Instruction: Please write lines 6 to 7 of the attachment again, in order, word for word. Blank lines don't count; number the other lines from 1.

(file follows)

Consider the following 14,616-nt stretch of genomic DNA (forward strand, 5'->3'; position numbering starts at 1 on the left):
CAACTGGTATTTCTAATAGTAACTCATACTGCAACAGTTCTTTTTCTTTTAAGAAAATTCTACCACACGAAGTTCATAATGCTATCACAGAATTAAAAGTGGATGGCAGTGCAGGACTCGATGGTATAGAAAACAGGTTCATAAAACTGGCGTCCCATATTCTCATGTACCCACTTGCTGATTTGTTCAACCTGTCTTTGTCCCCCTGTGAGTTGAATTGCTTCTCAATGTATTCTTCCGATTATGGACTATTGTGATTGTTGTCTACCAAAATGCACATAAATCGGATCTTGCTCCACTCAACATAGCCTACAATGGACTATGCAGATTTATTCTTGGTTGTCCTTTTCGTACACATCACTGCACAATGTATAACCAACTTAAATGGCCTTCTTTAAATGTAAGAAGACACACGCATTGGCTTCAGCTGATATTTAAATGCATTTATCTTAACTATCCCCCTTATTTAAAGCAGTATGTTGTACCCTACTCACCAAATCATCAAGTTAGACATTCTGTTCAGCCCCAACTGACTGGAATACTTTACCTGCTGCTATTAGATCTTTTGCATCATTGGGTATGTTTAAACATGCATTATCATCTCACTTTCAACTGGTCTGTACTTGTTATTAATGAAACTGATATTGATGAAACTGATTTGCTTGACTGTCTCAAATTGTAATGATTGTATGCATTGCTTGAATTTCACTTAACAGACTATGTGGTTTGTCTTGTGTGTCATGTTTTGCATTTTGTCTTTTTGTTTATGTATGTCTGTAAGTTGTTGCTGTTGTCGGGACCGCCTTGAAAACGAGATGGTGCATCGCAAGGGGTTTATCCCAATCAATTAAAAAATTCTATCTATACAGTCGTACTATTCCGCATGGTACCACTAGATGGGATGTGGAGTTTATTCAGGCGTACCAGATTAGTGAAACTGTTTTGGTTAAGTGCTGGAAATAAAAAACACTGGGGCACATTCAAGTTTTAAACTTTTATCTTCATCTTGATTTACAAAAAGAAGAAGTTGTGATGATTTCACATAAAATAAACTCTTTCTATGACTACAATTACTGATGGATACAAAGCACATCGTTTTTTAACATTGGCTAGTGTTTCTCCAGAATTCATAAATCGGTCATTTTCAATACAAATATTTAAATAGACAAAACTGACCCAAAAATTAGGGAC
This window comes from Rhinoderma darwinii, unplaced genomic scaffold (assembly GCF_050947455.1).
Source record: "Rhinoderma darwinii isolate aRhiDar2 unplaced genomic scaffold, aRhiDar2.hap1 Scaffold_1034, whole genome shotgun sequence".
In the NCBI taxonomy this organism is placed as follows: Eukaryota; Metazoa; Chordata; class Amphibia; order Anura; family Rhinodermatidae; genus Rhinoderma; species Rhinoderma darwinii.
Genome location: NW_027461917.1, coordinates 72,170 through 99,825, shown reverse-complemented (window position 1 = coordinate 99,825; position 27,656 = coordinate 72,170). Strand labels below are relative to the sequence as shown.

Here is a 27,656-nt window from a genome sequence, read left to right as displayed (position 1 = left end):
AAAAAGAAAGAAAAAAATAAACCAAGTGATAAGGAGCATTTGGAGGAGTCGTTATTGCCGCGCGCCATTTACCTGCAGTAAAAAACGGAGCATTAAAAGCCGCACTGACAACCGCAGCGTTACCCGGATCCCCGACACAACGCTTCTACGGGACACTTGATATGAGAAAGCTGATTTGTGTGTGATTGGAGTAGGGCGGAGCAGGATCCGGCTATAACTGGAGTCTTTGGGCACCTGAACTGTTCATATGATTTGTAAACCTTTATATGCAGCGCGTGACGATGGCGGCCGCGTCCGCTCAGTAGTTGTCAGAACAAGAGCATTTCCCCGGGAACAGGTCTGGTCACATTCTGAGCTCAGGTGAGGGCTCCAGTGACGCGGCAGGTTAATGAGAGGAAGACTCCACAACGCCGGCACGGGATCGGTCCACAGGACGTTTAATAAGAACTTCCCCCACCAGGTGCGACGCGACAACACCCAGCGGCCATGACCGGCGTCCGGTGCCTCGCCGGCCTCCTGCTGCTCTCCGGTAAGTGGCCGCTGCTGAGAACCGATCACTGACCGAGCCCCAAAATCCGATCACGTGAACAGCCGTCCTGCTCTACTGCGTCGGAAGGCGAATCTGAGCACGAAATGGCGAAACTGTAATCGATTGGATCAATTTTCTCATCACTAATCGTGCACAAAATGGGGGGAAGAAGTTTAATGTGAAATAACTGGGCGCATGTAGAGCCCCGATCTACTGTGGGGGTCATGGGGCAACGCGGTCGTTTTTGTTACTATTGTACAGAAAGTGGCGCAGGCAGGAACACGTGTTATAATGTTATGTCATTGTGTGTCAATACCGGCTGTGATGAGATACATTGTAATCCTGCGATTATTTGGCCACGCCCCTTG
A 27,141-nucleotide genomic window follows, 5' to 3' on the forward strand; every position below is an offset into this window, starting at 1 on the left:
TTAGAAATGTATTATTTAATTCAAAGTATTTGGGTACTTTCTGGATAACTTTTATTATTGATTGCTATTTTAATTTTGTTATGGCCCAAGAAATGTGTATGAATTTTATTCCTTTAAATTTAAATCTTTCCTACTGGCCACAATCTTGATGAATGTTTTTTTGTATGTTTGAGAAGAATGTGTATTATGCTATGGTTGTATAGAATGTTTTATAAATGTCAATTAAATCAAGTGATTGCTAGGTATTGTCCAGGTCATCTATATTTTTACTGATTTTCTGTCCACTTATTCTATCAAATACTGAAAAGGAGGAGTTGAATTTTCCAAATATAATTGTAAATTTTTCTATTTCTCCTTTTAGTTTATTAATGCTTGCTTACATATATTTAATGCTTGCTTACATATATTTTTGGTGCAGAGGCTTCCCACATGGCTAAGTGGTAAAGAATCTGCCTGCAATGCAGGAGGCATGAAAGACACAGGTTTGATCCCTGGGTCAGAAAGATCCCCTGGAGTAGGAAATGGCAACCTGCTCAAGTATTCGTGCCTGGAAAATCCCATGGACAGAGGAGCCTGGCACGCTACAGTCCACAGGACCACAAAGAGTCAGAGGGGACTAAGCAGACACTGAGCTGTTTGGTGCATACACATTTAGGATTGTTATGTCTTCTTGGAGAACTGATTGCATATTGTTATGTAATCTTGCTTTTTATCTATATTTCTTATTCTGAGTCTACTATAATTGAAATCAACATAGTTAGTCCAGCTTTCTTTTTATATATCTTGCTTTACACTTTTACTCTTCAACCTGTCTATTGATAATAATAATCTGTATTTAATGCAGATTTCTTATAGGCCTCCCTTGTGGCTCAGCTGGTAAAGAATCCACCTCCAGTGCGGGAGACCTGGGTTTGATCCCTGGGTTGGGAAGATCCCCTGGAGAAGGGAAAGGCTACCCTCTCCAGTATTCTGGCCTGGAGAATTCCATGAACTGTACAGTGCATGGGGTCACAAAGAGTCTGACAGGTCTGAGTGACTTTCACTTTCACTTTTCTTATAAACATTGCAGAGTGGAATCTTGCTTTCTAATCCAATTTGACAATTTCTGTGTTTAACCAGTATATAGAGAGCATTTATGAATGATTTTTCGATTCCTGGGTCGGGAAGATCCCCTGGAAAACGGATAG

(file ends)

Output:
Genome location: NW_027461917.1, coordinates 72,170 through 99,825, shown reverse-complemented (window position 1 = coordinate 99,825; position 27,656 = coordinate 72,170). Strand labels below are relative to the sequence as shown.

Here is a 27,656-nt window from a genome sequence, read left to right as displayed (position 1 = left end):